A drawing is never really done.

It is simply a glimpse, at a given time, of an idea. Drawings are thoughts fixed in graphite lightly. They can be the best way to abandon an idea with no regrets, or a way to retain that fleeting something, to be revisiting months or even years later. […]

Now that it’s said and done, I’ve finally come to realize that it never really is, that pencils provide the perfect impermanence, the ultimate lightness of seeing, the line that is always between the lines in a sort of fractal meta-physicality – no matter how closely you depict an idea, there are always dozens more hidden within. [… W]hile practice makes good, perfect is always in the next sketch, that the only real line is the horizon.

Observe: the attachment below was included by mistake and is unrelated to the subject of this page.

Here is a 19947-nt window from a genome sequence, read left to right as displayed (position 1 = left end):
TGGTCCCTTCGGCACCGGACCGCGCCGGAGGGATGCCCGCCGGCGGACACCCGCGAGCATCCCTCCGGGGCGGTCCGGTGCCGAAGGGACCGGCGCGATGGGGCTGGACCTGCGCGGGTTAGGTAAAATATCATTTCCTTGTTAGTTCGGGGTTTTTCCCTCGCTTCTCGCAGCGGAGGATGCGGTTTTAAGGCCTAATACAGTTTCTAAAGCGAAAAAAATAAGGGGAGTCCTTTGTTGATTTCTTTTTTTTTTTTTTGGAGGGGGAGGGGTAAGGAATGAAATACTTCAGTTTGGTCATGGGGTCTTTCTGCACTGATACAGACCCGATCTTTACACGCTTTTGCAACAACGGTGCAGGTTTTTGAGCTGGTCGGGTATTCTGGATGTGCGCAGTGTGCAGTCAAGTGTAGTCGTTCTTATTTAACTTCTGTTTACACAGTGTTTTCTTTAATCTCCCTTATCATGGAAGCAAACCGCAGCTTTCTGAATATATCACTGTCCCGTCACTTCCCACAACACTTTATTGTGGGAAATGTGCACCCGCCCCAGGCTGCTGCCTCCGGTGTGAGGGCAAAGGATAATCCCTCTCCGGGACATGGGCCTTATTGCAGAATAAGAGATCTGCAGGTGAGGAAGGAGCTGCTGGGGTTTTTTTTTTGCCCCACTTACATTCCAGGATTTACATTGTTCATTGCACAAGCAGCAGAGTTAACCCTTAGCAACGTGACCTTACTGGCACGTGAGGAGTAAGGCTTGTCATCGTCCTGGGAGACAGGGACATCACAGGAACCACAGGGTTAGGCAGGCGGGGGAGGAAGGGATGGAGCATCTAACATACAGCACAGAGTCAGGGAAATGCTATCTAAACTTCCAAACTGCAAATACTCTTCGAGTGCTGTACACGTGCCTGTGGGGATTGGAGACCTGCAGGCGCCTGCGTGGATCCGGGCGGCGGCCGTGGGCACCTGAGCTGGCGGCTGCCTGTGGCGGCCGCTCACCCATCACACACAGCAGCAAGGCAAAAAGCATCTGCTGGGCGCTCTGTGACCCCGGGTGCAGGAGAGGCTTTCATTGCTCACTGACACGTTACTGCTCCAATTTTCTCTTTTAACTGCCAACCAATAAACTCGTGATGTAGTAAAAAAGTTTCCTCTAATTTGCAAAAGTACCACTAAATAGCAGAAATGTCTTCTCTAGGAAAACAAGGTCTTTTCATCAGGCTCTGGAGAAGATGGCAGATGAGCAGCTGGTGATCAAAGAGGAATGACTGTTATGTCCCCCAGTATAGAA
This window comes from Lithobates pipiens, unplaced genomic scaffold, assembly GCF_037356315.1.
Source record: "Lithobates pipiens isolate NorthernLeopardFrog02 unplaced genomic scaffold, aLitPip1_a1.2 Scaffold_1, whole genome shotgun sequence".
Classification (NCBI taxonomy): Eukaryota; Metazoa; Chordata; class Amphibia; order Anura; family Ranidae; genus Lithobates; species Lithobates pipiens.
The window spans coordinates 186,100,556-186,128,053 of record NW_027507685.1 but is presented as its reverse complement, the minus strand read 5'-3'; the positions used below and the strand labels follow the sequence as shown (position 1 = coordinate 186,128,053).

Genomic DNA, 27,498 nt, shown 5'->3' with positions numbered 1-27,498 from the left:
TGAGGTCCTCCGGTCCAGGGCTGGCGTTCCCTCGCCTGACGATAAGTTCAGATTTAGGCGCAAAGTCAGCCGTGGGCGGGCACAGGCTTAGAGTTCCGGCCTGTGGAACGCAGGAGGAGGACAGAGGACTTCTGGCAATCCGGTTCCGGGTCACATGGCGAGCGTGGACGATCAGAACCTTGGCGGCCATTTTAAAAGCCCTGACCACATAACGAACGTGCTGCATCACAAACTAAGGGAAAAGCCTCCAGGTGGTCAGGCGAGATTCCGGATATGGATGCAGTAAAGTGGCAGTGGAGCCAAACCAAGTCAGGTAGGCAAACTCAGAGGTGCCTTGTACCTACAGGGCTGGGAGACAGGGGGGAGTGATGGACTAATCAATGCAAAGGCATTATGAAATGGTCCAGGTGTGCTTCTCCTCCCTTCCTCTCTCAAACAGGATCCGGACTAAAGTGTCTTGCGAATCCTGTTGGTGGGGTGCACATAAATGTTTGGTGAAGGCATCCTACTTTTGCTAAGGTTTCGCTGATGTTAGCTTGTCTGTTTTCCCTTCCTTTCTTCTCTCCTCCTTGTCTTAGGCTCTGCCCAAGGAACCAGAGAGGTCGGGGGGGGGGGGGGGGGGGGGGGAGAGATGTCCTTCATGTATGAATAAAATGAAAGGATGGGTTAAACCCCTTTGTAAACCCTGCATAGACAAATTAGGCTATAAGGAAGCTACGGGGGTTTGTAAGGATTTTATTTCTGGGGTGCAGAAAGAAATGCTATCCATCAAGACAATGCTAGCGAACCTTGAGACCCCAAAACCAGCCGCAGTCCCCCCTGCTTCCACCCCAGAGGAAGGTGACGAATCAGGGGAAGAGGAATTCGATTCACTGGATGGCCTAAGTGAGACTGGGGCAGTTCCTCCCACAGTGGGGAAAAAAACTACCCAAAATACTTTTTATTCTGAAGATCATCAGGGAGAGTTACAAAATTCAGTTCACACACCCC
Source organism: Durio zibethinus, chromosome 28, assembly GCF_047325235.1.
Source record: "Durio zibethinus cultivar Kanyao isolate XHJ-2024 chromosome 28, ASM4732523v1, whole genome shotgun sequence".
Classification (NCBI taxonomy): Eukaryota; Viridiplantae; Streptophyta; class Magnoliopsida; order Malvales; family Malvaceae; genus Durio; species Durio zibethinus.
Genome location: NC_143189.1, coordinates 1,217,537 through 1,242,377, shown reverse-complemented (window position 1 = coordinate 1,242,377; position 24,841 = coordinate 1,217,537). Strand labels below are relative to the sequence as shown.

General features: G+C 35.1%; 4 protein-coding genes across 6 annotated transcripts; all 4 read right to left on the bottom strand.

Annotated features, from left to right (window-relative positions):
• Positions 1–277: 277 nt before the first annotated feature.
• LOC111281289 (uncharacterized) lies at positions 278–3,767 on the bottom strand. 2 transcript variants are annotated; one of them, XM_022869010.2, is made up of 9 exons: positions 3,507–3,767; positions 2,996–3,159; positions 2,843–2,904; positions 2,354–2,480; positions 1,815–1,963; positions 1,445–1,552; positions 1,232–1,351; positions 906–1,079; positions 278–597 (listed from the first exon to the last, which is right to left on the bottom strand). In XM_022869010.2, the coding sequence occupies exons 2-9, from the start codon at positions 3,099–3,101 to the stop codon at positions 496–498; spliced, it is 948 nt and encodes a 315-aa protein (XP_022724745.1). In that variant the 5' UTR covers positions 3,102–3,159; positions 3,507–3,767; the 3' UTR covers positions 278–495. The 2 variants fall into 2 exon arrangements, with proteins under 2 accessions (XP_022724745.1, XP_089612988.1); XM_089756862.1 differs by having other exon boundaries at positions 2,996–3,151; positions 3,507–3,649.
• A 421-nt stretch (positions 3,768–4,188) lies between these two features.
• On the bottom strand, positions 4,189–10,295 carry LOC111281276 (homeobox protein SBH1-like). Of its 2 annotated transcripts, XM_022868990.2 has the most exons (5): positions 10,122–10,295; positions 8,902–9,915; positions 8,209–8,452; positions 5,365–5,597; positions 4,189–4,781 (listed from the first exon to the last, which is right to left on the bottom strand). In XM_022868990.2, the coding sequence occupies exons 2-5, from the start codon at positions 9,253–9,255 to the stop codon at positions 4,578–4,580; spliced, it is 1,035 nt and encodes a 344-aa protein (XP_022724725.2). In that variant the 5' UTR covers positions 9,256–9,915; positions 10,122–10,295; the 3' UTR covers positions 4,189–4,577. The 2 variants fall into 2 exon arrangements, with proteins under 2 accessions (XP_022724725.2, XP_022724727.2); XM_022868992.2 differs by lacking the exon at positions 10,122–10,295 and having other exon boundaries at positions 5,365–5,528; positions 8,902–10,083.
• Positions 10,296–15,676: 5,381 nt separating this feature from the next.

It’s no coincidence that etymology provides such solace; with each drawing you draw yourself closer to two things: understanding the nature of the world around you and depicting in patient graphite the worlds you have within. Like two mirrors placed face to face, the artist is somewhere in that infinity of reflection and counter-reflection. […]

A drawing is never really done.

 

– John Howe,
“Drawing the Line Somewhere”